21 states elected to have HHS run their plan.

Alabama, Arizona, Delaware, Florida, Georgia, Hawaii, Idaho, Indiana, Kentucky, Louisiana, Massachusetts, Minnesota, Mississippi, Nebraska, Nevada, North Dakota, South Carolina, Tennessee, Texas, Virginia and Wyoming.


You also can check out the news release online at

Catching up on the past few months

OK, so who said doctors and nurses don’t have a sense of humor.

For example:

The home-health telephone nurse from United HealthCare (motto, we put the Hell in HealthCare) calls to check on me and let me know all about their care options for my post-surgical needs.

The first thing she says, and I am not making this up: “To protect your privacy, this call may be monitored.”

Me: “Whoa, hold up. Let me get this right. To protect my privacy, you’re recording this call. [Emphasis accurate.] How is that protecting my privacy?”

She corrected her statement.

Then she explained that to comply with HIPPA regulations, I need to give her my address to confirm who I am.

Me again: “I’ve rejected HIPPA at all levels of treatment, from you guys (United HellthCare) to my doctors, hospitals and anyone else who would listen. I do not want HIPPA protections.”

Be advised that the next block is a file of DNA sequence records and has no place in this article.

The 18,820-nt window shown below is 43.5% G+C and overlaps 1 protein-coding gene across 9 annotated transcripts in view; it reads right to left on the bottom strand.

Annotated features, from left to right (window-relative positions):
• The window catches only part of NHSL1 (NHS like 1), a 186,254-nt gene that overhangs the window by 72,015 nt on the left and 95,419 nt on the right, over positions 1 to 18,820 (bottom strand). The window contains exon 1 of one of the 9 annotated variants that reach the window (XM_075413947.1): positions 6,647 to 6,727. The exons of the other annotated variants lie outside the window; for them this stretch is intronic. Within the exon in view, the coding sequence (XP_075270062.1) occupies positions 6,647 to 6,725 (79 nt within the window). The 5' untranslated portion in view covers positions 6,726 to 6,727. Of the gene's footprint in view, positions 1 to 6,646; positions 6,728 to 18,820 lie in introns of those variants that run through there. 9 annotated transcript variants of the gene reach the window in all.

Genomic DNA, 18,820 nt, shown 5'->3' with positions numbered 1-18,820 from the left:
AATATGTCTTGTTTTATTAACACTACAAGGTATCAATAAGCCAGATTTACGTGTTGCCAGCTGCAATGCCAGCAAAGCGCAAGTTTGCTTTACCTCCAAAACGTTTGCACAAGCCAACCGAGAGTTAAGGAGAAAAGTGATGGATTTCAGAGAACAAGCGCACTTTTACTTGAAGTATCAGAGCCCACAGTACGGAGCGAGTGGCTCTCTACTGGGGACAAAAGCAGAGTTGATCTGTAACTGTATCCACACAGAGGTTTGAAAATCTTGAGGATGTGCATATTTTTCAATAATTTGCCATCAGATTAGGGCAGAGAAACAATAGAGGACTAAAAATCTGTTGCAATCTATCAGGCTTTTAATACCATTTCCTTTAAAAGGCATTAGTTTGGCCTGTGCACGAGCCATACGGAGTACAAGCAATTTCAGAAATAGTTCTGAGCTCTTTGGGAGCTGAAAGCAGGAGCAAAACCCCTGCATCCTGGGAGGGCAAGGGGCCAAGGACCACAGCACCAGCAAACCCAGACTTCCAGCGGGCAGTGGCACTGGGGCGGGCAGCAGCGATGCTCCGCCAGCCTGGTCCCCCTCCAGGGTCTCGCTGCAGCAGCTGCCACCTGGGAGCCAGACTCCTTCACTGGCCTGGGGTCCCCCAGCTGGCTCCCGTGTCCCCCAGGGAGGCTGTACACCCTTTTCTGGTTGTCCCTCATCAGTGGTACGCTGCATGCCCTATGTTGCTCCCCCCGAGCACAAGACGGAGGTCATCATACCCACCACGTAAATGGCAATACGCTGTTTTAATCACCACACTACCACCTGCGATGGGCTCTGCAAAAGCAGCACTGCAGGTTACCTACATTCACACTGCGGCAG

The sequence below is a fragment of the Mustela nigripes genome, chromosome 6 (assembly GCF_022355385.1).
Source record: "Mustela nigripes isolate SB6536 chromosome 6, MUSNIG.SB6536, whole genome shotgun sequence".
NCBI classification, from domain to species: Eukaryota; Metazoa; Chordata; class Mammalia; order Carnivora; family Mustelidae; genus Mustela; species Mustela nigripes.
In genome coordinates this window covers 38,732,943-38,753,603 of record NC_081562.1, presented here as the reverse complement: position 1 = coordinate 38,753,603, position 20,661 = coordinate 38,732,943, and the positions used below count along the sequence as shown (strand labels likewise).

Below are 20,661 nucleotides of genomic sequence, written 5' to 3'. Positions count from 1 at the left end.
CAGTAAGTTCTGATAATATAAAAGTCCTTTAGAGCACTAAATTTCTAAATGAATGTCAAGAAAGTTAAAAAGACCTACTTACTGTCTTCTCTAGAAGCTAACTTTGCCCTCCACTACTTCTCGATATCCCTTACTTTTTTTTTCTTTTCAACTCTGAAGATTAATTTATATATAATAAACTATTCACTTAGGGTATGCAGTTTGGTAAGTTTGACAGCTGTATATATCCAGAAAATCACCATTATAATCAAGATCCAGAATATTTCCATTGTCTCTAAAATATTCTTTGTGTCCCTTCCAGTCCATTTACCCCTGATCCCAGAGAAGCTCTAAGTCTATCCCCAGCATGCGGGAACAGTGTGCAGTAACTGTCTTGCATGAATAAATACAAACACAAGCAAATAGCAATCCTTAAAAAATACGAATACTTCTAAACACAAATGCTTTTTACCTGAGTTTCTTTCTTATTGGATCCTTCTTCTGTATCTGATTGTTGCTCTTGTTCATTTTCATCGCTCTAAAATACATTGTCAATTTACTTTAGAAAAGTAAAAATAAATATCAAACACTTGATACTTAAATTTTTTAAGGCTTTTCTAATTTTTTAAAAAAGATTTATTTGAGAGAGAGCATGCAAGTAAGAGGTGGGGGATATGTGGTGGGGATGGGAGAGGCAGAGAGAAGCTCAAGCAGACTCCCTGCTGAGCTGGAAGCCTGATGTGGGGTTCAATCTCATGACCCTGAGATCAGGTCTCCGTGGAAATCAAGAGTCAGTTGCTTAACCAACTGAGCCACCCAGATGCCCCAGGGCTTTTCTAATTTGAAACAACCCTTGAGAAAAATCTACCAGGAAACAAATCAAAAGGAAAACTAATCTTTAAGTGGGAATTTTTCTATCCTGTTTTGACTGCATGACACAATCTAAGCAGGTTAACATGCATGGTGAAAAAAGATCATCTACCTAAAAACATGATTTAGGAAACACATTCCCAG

HIPPA, by the way, is a federal law designed to protect patient privacy. In general, it’s not a horrible idea. It keeps hospitals from releasing information about you to callers unless you opt out. As a journalist, it gets in my way far too often when checking on gunshot victims or car-crash victims. So I remove that barrier for my friends just out of principle. When the hospital asks me who I authorize to call and ask about my condition, I always write "everyone." It's pretty simple. So simple, even bureaucrats and hospital wonks can understand it.

Nurse: “Well, I need this for HIPPA …”

I cut her off: “I don’t want HIPPA protection. I reject it. You don’t have to worry. It does not apply to me.”

She said it was company policy. I told her that her company gets in the way far too often for my liking and I don’t care about her company policy.

I also explained that she called me. To protect my privacy from ID theft, I don’t give out personal information to people who call me. If I call someone like a bank or an insurance company -- I know who I dialed, after all -- I will provide information to verify who I am.

Me: “You called me. You have my number. You know who I am. I am not giving you personal information”

Her: “Do you want me to add you to a do-not-call list?”

Me: “Yes, please.”

Somehow she was able to do that without verifying who I was.

She’s going to mail me the information she couldn’t talk about over the phone. I'll just toss it.